Cortes-Ramos v. Sony Corp. of America

Luis Adrián Cortés Ramos ("Cortés") appeals from the dismissal of his contract and intellectual property claims against a variety of companies affiliated with Sony Music Entertainment ("Sony"). The dispute concerns an original song and music video that Cortés submitted to Sony as part of a songwriting contest sponsored by Sony. The District Court dismissed all of Cortés's claims. It did so on two grounds: that the claims were subject to mandatory arbitration under the Federal Arbitration Act, and that Cortés failed to allege facts sufficient to support his claims under Fed. R. Civ. P. 12(b)(6). Because Cortés has not appealed the ruling that his claims must be arbitrated, we affirm the order compelling arbitration.

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Ellington v. EMI Music, Inc.

In this breach of contract action, we have been asked to interpret the terms of a royalty provision contained in a 1961 United States copyright renewal Agreement between the legendary Edward Kennedy "Duke" Ellington (Duke Ellington)and Mills Music, Inc. (now EMI). We hold that the disputed terms of the Agreement are clear and unambiguous. Thus, we affirm the Appellate Division.

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Judge Slams Attorneys in 'South Park' 'What What (In the Butt)' Copyright Lawsuit (Video)

Ruling says there wasn't ever much question that the show had fair use to viral music video and harshly criticizes the plaintiff for bringing the lawsuit.

12:55 PM PST 12/7/2011 by Eriq Gardner

As punishment for suing Viacom, the owners of the YouTube viral video What What (In The Butt) have been ordered to pay up the you-know-what.

In November 2010, Brownmark Films filed a copyright infringement lawsuit against Viacom and Comedy Central over an episode of South Park that allegedly infringed the massively popular music video. In July, a federal judge dismissed the case, finding that South Park characters recreating the super-silly clip was clearly fair use. Now, the judge has also ordered Brownmark to pay Viacom more than $30,000 in attorney fees for making a legal action that interfered with free speech and wasn't a proper way to handle the situation.

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Songwriter Claims BMI Isn't Accurately Tracking Use of Music on Television

Deyon Davis says that the performance rights organization is a "bully" and is taking advantage of music publishers in the way it accounts for song royalties from TV networks.

12:24 PM PST 12/7/2011 by Eriq Gardner

Deyon Davis is a songwriter and the head of a business that claims responsibility for representing hundreds of songwriters in placing their music in films and on hit TV shows like American Idol, So You Think You Can Dance and Jersey Shore. A year ago, Davis was sued by BMI, the performance royalty collection society, for submitting falsified "cue-sheets," allegedly obstructing the organization's calculation of royalties. On Friday, Davis struck back with a bold counterclaim that alleges that BMI has engaged in a broad scheme to rip off songwriters and publishers.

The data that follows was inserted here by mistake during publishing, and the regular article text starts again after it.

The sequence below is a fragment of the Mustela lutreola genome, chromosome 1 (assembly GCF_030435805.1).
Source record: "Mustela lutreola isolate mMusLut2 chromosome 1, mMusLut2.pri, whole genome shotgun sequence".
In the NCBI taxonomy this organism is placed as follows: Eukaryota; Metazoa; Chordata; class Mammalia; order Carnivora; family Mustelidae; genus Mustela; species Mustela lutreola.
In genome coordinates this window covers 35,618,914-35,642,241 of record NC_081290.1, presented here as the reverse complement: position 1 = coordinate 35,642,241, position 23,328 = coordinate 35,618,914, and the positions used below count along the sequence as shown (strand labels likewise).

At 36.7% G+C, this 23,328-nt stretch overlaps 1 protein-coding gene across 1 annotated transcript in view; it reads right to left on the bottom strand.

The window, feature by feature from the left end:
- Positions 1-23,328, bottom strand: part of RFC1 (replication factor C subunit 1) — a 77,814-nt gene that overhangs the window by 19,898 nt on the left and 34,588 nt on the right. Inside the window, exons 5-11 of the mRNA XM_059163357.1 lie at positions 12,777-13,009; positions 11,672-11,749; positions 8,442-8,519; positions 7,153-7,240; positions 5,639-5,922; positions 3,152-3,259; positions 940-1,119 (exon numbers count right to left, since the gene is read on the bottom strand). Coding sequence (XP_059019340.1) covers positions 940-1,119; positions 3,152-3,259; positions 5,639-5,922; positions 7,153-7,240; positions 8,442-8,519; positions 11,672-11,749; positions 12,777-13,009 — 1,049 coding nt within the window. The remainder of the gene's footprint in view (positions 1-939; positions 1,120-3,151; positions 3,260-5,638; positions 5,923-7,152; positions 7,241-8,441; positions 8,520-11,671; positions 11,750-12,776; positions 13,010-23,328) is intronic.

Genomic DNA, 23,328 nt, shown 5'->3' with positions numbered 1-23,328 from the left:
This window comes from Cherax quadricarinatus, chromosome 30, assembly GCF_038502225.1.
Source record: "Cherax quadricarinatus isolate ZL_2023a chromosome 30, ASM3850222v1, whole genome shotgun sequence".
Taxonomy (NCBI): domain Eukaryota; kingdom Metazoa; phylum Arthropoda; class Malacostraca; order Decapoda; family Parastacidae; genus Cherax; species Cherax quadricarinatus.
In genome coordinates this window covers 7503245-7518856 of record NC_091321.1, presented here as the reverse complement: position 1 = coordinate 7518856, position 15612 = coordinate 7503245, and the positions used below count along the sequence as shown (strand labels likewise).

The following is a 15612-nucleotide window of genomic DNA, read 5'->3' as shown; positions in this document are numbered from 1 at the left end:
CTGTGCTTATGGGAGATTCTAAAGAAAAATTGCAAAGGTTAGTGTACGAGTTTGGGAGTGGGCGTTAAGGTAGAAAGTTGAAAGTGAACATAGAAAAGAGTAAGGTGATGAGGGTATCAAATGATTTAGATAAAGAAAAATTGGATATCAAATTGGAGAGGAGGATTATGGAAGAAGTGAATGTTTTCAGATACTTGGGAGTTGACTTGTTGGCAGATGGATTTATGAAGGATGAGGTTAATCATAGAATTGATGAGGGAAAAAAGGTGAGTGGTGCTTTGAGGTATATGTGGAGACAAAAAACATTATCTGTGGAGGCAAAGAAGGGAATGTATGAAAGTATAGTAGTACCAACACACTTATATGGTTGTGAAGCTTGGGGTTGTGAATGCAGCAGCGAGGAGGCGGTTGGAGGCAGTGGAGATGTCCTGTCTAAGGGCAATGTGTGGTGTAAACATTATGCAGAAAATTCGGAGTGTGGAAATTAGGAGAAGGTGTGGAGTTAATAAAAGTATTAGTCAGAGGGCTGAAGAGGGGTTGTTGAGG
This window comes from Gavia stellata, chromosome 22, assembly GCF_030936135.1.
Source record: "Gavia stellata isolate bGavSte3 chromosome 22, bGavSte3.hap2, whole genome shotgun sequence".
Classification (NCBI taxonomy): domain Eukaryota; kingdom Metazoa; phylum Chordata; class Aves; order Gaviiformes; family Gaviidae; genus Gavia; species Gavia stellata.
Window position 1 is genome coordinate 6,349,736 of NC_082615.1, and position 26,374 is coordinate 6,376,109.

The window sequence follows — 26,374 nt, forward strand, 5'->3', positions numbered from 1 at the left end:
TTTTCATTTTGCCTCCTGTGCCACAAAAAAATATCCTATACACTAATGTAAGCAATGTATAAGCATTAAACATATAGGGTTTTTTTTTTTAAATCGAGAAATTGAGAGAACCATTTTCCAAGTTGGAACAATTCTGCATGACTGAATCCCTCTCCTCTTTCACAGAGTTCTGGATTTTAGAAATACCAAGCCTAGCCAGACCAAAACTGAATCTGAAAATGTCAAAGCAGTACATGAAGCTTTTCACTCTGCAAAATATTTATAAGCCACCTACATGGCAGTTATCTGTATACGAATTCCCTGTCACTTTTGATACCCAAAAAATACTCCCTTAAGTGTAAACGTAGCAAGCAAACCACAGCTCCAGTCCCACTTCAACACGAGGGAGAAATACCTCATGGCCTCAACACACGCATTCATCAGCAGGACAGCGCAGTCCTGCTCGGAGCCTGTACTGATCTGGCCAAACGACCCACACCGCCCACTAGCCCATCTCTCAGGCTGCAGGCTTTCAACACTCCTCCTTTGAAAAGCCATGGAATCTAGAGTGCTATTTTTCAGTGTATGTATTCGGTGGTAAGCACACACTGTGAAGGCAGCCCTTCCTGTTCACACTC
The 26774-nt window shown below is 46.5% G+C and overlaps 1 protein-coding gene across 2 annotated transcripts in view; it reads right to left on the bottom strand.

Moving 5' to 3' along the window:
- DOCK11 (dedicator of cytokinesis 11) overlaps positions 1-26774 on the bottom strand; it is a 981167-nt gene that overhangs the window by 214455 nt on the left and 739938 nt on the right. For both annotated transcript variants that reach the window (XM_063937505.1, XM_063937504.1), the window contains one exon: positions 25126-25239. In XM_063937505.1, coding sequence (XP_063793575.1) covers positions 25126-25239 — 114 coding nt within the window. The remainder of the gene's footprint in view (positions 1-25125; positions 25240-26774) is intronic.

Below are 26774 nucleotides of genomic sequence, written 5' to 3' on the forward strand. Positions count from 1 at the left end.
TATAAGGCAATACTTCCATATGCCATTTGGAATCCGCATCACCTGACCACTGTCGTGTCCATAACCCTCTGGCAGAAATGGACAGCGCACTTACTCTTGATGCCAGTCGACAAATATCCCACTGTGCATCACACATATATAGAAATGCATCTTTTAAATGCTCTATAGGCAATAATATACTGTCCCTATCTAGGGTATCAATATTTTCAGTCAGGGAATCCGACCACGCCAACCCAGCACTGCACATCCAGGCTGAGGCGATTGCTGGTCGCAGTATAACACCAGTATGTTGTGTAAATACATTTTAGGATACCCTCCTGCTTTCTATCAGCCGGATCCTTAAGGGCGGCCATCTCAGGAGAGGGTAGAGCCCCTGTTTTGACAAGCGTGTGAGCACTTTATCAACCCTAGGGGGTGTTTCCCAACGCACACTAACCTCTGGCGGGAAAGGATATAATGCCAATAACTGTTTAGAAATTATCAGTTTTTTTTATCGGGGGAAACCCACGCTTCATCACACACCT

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Lawmakers Pushing Bill That Could Land YouTube Lip-Synch Artists Behind Bars

By Pete Griffin

Record labels are clamoring for a chance to have their artist lip-synch alongside 16-year-old YouTube sensation Keenan Cahill in, of all places, his bedroom. But could a proposed amendment to the federal copyright infringement law potentially land Cahill, or any person lip-synching copyrighted material in a YouTube video, behind bars?

Senate Bill 978, a bipartisan measure introduced last month by Sen. Amy Klobuchar (D-Minn.), Sen. John Cornyn (R-Texas) and Sen. Christopher Coons (D-Del.), is backed by supporters who say it closes glaring loopholes in current copyright infringement law created by the realities of the digital age.

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F.B.T. Prods., LLC v. Aftermath Records

This dispute concerns the percentage of royalties due to Plaintiffs F.B.T. Productions, LLC, and Em2M, LLC, under their contracts with Defendant Aftermath in connection with the recordings of Marshal B. Mathers, III, professionally known as the rap artist Eminem.1 Specifically, F.B.T. and Aftermath disagree on whether the contracts’ “Records Sold” provision or “Masters Licensed” provision sets the royalty rate for sales of Eminem’s records in the form of permanent downloads and mastertones. Before trial, F.B.T. moved for summary judgment that the Masters Licensed provision unambiguously applied to permanent downloads and mastertones. The district court denied the motion. At the close of evidence, F.B.T. did not move for judgment as a matter of law, and the jury returned a verdict in favor of Aftermath. On appeal, F.B.T. reasserts that the Masters Licensed provision unambiguously applies to permanent downloads and mastertones. We agree that the contracts are unambiguous and that the district court should have granted summary judgment to F.B.T. We therefore reverse the judgment and vacate the district court’s order awarding Aftermath its attorneys’ fees.

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RIAA Accounting: Why Even Major Label Musicians Rarely Make Money From Album Sales

from the going-behind-the-veil dept

We recently had a fun post about Hollywood accounting, about how the movie industry makes sure even big hit movies "lose money" on paper. So how about the recording industry? Well, they're pretty famous for doing something quite similar. Reader Jay pointed out in the comments an article from The Root that goes through who gets paid what for music sales, and the basic answer is not the musician. That report suggests that for every $1,000 sold, the average musician gets $23.40.

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